Archive for category Methodology
The first thing I think of when someone says “painting” to me is the chemistry. In my younger years, I had the privilege to attend a lecture series on forensic analysis. I had originally thought that the talk on art fraud would be quite boring following the talks on arson and insurance fraud. How can you top smelling burnt articles to learn the differences between various combustable chemicals? Turns out that I could not have been more wrong; the one thing I remember most clearly from that day is the talk on art and the chemistry of the paints and canvases.
To me and you, a good copy of a painting could look like the real McCoy. With forensic analysis, hidden information, such as the true date range a pigment, varnish or canvas came from can be determined. Forensic scientists can do many things to date or verify the providence of a painting. Pigment dating. Carbon-dating. White lead dating. Infrared analysis. Microscopy. Two techniques that particularly impressed me where UV-fluorescence spectrography and X-ray diffraction and fluorescence. Certain paints and varnishes associated with historical developments have known responses to UV light, some fluorescing more than others, such that UV-fluorescence spectroscopy or spectrography can be used to determine which period a component of the painting does, or does not, come from. X-rays can also be used to determine the components of the paint and composition of the pigments; as art materials have advanced and new pigments have been developed, the purity or components present can reveal the likely age or exclude certain time periods where a pigment or component was known not to have existed.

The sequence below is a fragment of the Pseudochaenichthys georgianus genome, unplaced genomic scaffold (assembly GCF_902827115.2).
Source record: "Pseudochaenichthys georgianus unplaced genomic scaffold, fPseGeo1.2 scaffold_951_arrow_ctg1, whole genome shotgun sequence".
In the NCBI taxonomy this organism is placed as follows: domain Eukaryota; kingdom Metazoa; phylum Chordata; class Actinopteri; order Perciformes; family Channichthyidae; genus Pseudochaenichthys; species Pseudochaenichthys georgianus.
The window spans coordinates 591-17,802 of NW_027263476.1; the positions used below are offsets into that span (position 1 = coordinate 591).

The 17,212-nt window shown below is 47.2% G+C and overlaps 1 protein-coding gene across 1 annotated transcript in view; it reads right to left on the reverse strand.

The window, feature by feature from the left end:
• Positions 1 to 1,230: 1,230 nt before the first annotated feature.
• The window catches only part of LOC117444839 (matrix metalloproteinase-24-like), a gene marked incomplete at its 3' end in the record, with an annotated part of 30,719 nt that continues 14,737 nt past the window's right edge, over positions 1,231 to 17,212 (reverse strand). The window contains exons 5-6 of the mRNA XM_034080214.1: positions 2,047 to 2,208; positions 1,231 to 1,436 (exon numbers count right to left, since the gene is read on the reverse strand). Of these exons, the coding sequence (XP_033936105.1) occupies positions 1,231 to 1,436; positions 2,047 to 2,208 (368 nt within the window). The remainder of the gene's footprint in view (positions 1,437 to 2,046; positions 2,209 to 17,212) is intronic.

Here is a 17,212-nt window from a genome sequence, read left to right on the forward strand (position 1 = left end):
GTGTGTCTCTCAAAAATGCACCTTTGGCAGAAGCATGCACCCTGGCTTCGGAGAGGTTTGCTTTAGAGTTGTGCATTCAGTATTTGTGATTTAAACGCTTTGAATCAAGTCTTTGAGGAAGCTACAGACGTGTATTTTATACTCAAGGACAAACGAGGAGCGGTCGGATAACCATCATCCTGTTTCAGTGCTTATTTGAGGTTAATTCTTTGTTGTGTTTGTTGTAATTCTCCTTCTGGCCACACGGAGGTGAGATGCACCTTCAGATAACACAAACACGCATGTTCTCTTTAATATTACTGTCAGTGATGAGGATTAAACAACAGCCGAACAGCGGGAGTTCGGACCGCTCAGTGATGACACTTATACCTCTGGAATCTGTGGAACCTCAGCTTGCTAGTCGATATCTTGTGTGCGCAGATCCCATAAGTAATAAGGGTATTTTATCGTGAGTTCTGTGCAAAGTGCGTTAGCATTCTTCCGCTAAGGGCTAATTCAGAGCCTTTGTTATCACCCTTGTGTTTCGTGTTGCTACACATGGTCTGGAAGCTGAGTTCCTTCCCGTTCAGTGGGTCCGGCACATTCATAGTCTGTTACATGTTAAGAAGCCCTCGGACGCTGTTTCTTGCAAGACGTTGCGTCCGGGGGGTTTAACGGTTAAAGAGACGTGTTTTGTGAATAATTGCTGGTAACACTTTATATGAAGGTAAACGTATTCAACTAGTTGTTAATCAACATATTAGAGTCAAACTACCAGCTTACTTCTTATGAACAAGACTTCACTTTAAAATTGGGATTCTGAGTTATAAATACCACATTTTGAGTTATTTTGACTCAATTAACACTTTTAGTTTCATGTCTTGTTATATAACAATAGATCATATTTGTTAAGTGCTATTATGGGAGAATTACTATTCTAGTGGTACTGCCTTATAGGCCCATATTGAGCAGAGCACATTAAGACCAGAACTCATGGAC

Foiling criminals who would try to dupe us with copies of great art, chemists do that…
In the late 1800s, the time of Jack the Ripper, some of the early procedures that would become known as forensic science included inspection of a victim’s eyes for evidence. It was believed that eyes could capture the image of a killer, that the last thing that a victim would have seen would be retained on the retina like a final photograph trapped within the eye. There are reports that the police did photograph the eyes of victims in the hopes of finding such evidence. This method, called octography, became well-known because of its use in trying to identify Jack the Ripper. This belief was so widely held at the time that killers would destroy the eyes of their victims (Encyclopedia of Octography, Derek Ogbourne, 2008, p40).
History often repeats. Once again, the eyes are being looked to as a source of forensic information. Although it turned out that the image of a killer isn’t left on the retina of a victim, it appears that there is now technology that can now allow us to resolve the image of a person reflected in the eyes of another within photographs. This technology is now allowing the police to peer indirectly into the eyes of victims to identify the photographer, and even witnesses, to identify criminals by examining high resolution images of the reflections on the eyes.